Black Caps quick’s rise to promi­nence

An­drew Vo­er­man

Sunday News - - SPORT -

Lockie Fer­gu­son’s stock is ris­ing rapidly, six months out from the Cricket World Cup.

The right-arm quick has been a fix­ture in the Black Caps’ one­day XI since the start of last sum­mer, miss­ing out only when two spin­ners have been used and when he was ro­tated out for the sec­ond of three matches against Sri Lanka this month.

In that time he has taken 30 wick­ets at an av­er­age of 20, with a strike rate of 22 and an econ­omy rate of 5.22, num­bers that com­pare favourably with fel­low reg­u­lars Trent Boult and Tim Southee and have him al­most cer­tain to be in­volved in Eng­land in June.

He was the lead­ing wick­et­taker and the most eco­nom­i­cal of the four out-and-out quicks against Sri Lanka – a group that also in­cludes Matt Henry – then struck a vi­tal blow in Fri­day’s Twenty20 win, dis­miss­ing dan­ger man This­ara Per­era and fin­ish­ing with fig­ures of 3-30, a day after be­ing laid up in bed with a fever.

As has be­come the norm with this Black Caps unit in re­cent years, Fer­gu­son was ea­ger to em­pha­sise the role the whole team plays in help­ing in­di­vid­u­als to shine.

‘‘It’s just ex­cit­ing to be part of a fast-bowl­ing group that has so much tal­ent. Ev­ery­one who comes on, in­clud­ing our spin­ners, puts on a lot of pres­sure, and when you get pres­sure cre­ated at both ends, it cre­ates the op­por­tu­nity for wick­ets,’’ he said yes­ter­day.

‘‘For­tu­nately in the last cou­ple of games, I’ve got the re­wards, but in the next game, some­one else might get those re­wards as well. When you have a bowl­ing unit like that who are work­ing well to­gether, you can of­ten re­strict teams to rea­son­able scores.’’

There are plenty of seam­ers vy­ing for places in the Black Caps at present, and no mat­ter who makes the cut for the World Cup, some good play­ers are set to be left be­hind.

After the four who played ODIs against Sri Lanka, Doug Bracewell and Scott Kuggeleijn, who played in the T20, ap­pear to be next in line, with Seth Rance, who was in the squad for the shorter for­mat, and Hamish Ben­nett, dom­i­nant at do­mes­tic level in re­cent years, wait­ing in the wings.

Given the op­tions avail­able, it’s no sur­prise that Fer­gu­son be­lieves ‘‘ev­ery game you play for New Zealand is a trial in a way’’.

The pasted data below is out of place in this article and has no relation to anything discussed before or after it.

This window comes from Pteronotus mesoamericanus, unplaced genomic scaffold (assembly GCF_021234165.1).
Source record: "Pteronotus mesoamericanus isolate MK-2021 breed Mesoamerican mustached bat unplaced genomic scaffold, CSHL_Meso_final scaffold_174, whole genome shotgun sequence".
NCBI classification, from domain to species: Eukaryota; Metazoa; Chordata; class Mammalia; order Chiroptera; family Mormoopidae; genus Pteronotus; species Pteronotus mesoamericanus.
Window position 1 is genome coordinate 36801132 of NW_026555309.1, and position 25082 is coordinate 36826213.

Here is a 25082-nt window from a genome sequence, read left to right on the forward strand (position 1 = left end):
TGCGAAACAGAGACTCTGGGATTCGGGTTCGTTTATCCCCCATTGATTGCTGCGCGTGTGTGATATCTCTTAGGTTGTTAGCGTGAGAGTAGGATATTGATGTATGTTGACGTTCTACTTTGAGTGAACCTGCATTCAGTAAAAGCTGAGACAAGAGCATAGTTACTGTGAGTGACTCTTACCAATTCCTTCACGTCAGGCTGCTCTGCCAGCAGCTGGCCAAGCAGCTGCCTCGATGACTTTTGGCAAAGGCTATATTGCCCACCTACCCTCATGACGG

‘‘I guess that’s the pres­sure of play­ing in­ter­na­tional cricket. It’s tough, there are a lot of ex­cel­lent bowlers in New Zealand, and I think in re­cent years we’ve re­alised how deep our bowl­ing at­tack is.

‘‘Ev­ery game we’re un­der a bit of pres­sure to per­form, but I’m just tak­ing it game by game, en­joy­ing the cul­ture we have with the Black Caps at the mo­ment, and the con­fi­dence we have.’’

The Black Caps’ pace quar­tet were ex­pen­sive in the ODIs against Sri Lanka, con­ced­ing an av­er­age of seven runs per over, but that didn’t prove costly, as they won the three matches by a com­bined mar­gin of 181 runs, and Fer­gu­son said that was the na­ture of white-ball cricket.

‘‘Guys are al­lowed to bat well and they do bat well at some points and we do get put un­der pres­sure. We’re not al­ways go­ing to nail it, but if we keep work­ing and keep chal­leng­ing our­selves and learn­ing from mis­takes we make, we’ll be bet­ter for it.

‘‘By no means do I ever have a game where I don’t make mis­takes, so as long as we can re­flect on that after the game and work out where we are mak­ing those mis­takes, we’ll go into the next game bet­ter for it.’’

The Black Caps’ next as­sign­ment is a five-match ODI se­ries against In­dia, which be­gins on Jan­uary 23, with a squad to be named this week.

‘‘It’s just ex­cit­ing to be part of a fast­bowl­ing group that has so much tal­ent.’’ Lockie Fer­gu­son


Lockie Fer­gu­son was the lead­ing wicket-taker among the Black Caps’ seam­ers against Sri Lanka.

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